Kim then turned the call over to Stephen Jenkins, who has more than 25 years of experience in both domestic and global equity markets. Stephen started off by saying that as Kim alluded to, as long-term owners of companies, Sionna gets excited when prices fall to what they deem irrational levels relative to the long-term view or long-term value of that business. How does one step in and make high conviction moves during dark days like we saw back in March where uncertainty is very high and the future outlook is murky? He said, for his team, that guiding light is their long-term view and the deep research at Sionna, which ensures they know their businesses really well.

In reference to Sionna’s holdings, he said when they’re looking out over three, five or 10 years, he knows that not only will these companies be financially sound and stable but they’re in competitive positions that will allow them to get bigger and stronger. So, when they emerge from an environment like we’re in today, they’re going to be fortified relative to the positions they’re currently holding.

Stephen said the stock market is driven by fear and greed and as long-term investors, what they try to do is take advantage of those often very extreme emotions. He referred to the old story of your local BMW dealership where the dealer says all cars on the lot will be 50% off tomorrow. The line would certainly be around the block. However, when stocks fall and the underlying business is being valued at similar discounts, often, the reverse scenario unfolds. That’s when the fear sets in. What Kim, Stephen and the Sionna team try to do is selectively take advantage of those sale prices and it’s something they’ve been doing a lot of over the recent months.

Stephen said a lot of folks are spending a ton of time speculating about what will happen going forward and what will happen to certain industries. Will people still travel? Will people still want to go out to eat at restaurants? It’s very difficult no matter how skilled you may be at forecasting. It’s almost a futile exercise. Stephen said that at Sionna, they spend their time trying to understand the financial durability of the businesses they own. Can they withstand a long period of a business slowdown? Will they be able to take advantage of this period and emerge as a stronger business? That’s where they’re focusing their efforts.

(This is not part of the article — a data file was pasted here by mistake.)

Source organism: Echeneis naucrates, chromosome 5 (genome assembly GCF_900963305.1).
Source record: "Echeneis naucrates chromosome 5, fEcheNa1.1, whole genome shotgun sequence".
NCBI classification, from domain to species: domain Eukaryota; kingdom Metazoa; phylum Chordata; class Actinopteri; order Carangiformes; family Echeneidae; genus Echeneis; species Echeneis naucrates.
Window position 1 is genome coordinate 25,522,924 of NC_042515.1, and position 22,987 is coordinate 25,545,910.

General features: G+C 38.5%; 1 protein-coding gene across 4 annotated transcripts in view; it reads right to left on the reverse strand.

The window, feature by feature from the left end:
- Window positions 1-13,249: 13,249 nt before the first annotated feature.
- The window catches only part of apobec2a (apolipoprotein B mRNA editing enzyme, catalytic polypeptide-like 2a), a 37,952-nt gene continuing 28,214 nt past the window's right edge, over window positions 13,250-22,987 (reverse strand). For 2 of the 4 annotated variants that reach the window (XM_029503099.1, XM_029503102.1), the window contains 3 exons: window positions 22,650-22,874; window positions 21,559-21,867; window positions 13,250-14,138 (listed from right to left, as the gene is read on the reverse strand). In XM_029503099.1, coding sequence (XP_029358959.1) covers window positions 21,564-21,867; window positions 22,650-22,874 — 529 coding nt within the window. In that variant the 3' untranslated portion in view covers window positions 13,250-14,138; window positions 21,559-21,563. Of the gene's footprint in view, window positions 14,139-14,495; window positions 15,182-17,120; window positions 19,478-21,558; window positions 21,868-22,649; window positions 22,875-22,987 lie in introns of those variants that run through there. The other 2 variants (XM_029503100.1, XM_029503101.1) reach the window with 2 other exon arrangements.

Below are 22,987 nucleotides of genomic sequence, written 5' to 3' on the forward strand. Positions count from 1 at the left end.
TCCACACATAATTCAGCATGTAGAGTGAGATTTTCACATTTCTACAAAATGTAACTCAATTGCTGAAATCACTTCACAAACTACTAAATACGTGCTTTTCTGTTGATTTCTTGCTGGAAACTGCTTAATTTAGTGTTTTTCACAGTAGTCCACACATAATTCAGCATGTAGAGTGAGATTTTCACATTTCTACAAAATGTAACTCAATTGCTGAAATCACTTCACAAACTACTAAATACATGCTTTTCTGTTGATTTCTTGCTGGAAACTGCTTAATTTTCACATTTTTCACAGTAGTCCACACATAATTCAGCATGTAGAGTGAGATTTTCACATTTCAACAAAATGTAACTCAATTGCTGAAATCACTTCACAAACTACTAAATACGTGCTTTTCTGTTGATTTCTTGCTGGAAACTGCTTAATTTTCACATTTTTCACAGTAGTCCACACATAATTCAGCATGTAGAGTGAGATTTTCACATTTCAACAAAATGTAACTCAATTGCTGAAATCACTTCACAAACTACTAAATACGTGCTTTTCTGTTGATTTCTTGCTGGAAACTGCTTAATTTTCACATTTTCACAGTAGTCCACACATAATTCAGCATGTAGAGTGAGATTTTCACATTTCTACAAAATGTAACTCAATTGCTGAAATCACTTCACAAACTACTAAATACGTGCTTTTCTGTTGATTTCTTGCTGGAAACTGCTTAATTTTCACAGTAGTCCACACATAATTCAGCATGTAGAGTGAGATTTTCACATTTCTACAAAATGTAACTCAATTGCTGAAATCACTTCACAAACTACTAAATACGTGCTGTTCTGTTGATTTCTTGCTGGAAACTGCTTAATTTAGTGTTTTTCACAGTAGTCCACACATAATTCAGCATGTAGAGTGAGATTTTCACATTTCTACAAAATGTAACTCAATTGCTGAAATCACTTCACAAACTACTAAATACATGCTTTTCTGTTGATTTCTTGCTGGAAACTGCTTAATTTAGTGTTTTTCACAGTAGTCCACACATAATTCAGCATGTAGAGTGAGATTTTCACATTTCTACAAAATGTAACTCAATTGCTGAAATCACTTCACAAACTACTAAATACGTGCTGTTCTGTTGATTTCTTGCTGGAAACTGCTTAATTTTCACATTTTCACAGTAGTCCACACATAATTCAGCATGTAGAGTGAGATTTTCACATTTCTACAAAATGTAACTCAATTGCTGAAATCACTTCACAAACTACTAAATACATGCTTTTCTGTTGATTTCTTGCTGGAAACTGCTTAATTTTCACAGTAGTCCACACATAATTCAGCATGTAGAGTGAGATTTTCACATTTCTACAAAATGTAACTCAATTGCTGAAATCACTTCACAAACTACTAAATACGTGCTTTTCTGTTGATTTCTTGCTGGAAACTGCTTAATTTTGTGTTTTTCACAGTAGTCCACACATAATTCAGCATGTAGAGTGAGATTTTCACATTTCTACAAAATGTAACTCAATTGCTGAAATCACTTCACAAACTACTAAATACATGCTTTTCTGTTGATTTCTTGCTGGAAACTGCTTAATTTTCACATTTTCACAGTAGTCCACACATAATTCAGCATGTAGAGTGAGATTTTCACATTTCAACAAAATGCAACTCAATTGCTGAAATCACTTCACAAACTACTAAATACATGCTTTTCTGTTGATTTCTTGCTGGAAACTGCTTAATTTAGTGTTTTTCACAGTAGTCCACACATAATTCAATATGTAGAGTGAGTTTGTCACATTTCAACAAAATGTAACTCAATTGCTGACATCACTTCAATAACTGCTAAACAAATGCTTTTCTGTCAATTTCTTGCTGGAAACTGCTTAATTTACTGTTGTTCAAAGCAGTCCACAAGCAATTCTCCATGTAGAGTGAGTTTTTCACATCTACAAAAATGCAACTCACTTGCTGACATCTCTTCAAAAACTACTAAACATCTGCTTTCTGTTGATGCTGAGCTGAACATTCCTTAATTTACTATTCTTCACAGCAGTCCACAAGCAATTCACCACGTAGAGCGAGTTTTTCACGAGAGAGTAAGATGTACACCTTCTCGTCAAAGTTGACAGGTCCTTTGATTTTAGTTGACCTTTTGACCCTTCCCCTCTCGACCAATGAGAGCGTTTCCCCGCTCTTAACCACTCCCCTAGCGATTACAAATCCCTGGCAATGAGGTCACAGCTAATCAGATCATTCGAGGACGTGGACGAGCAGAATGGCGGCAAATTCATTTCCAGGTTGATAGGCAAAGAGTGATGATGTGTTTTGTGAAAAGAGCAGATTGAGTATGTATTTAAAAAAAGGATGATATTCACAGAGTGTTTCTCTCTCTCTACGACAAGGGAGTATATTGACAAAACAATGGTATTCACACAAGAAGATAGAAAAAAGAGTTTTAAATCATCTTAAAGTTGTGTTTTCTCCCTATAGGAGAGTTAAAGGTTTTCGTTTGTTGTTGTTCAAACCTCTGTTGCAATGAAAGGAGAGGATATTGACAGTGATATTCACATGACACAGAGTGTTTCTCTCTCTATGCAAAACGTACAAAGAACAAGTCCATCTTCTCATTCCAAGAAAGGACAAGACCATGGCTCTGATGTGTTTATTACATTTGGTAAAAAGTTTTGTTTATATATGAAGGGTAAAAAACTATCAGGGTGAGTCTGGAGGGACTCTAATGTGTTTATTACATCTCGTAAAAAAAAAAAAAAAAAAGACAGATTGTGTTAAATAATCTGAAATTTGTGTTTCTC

While the Sionna team has been working from home, the team comes together every morning. They have a lengthy call where they discuss things like portfolio construction, specific research, etc. Constant communication is always key but especially during a time like this since decisions need to be made quicker and conviction levels have to be high.

Stephen talked about how one of the biggest impacts you can have on your portfolio over time is adding to your existing holdings and Sionna has been doing that. In terms of specific opportunities Sionna has been capitalizing on, Stephen said they are companies they already have a great deal of knowledge about that they’ve built over time. They have a deep database of knowledge, which is a real asset, so they’re able to move with a great deal of conviction when adding companies to their portfolio.

Susan O’Brien

Some examples include Methanex and Nutrien. Methanex is a leader in the production of methane globally and Nutrien is a global leader in fertilizer. Both companies were very depressed and cheap in respect to their earnings and cash flow. Methanex has been a long-term holding for Sionna and they took advantage of their knowledge base. They trim the position when they feel it’s overvalued and add to it when they feel it’s undervalued, as is the case today. They continue to believe these businesses are operationally sound and have cash flow that will be strong and robust in the years ahead.